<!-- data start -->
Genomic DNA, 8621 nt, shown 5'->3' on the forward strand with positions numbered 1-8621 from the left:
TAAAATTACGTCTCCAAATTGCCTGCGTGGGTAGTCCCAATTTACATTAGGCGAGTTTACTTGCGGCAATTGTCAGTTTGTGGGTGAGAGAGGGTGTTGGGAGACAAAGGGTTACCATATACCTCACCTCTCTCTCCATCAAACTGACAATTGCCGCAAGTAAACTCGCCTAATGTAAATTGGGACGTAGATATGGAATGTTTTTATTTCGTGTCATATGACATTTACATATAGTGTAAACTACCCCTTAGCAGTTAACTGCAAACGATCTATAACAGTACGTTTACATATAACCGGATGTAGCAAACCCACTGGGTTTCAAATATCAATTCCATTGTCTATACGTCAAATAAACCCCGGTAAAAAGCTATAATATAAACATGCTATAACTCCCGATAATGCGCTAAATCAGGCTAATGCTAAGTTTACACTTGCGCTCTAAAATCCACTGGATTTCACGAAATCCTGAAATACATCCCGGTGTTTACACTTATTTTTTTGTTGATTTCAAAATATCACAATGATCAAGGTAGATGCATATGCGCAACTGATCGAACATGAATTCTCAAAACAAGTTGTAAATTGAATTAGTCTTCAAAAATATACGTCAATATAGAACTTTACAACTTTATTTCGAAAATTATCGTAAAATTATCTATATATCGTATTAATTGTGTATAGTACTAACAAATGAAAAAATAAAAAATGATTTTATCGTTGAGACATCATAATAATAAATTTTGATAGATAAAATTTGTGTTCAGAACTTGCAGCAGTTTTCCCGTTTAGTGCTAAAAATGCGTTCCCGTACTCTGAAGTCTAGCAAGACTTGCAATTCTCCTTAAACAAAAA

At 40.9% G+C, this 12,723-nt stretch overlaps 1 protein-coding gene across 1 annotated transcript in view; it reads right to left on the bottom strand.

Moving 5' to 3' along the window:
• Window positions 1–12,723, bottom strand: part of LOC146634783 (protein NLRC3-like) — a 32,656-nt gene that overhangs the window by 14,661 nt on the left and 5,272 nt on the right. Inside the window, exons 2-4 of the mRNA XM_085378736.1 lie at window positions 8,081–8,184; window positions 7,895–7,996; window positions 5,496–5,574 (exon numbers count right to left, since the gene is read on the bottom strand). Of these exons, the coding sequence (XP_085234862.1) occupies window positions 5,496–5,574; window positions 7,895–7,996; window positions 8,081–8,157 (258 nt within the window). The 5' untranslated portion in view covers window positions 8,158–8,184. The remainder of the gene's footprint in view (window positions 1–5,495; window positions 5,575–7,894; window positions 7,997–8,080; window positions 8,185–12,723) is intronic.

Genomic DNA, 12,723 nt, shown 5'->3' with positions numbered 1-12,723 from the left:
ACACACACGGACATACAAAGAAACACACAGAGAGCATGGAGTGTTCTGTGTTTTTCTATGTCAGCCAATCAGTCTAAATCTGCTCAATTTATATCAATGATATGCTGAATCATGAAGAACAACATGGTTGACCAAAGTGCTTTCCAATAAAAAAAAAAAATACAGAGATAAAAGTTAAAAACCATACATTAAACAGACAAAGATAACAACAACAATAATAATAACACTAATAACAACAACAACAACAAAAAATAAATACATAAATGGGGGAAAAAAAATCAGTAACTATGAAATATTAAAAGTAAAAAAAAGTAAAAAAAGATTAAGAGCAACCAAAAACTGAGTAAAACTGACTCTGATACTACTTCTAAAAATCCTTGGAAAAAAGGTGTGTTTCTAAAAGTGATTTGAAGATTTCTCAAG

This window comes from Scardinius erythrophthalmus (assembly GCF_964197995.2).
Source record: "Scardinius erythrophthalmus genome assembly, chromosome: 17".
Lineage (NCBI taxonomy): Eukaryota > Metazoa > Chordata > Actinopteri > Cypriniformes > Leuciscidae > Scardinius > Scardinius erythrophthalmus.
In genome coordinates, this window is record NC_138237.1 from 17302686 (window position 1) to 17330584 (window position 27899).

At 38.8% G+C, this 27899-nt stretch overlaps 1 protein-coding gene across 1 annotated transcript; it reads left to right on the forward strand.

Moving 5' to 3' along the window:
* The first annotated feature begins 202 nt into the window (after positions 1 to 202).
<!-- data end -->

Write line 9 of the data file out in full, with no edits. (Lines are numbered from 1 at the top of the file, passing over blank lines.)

Source record: "Scardinius erythrophthalmus genome assembly, chromosome: 17".